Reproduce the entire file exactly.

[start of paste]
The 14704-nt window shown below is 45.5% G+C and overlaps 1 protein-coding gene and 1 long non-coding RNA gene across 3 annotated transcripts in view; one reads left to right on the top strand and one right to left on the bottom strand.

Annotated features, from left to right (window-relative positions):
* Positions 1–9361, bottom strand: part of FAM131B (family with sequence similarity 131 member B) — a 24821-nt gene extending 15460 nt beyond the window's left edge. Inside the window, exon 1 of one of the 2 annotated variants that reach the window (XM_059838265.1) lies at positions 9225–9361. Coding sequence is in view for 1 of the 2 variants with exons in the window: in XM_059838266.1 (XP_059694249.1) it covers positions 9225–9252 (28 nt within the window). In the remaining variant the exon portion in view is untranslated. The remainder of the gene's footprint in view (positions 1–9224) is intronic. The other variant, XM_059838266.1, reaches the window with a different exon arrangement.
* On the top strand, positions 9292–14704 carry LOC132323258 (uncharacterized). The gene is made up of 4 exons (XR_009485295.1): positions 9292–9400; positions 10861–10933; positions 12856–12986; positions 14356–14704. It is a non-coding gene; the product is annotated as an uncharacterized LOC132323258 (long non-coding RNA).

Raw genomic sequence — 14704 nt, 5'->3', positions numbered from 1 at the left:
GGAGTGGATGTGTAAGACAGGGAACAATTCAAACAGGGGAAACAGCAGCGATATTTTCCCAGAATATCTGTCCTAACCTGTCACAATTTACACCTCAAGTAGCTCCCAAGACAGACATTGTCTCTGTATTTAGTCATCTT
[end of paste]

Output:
The 14704-nt window shown below is 45.5% G+C and overlaps 1 protein-coding gene and 1 long non-coding RNA gene across 3 annotated transcripts in view; one reads left to right on the top strand and one right to left on the bottom strand.

Annotated features, from left to right (window-relative positions):
* Positions 1–9361, bottom strand: part of FAM131B (family with sequence similarity 131 member B) — a 24821-nt gene extending 15460 nt beyond the window's left edge. Inside the window, exon 1 of one of the 2 annotated variants that reach the window (XM_059838265.1) lies at positions 9225–9361. Coding sequence is in view for 1 of the 2 variants with exons in the window: in XM_059838266.1 (XP_059694249.1) it covers positions 9225–9252 (28 nt within the window). In the remaining variant the exon portion in view is untranslated. The remainder of the gene's footprint in view (positions 1–9224) is intronic. The other variant, XM_059838266.1, reaches the window with a different exon arrangement.
* On the top strand, positions 9292–14704 carry LOC132323258 (uncharacterized). The gene is made up of 4 exons (XR_009485295.1): positions 9292–9400; positions 10861–10933; positions 12856–12986; positions 14356–14704. It is a non-coding gene; the product is annotated as an uncharacterized LOC132323258 (long non-coding RNA).

Raw genomic sequence — 14704 nt, 5'->3', positions numbered from 1 at the left:
GGAGTGGATGTGTAAGACAGGGAACAATTCAAACAGGGGAAACAGCAGCGATATTTTCCCAGAATATCTGTCCTAACCTGTCACAATTTACACCTCAAGTAGCTCCCAAGACAGACATTGTCTCTGTATTTAGTCATCTT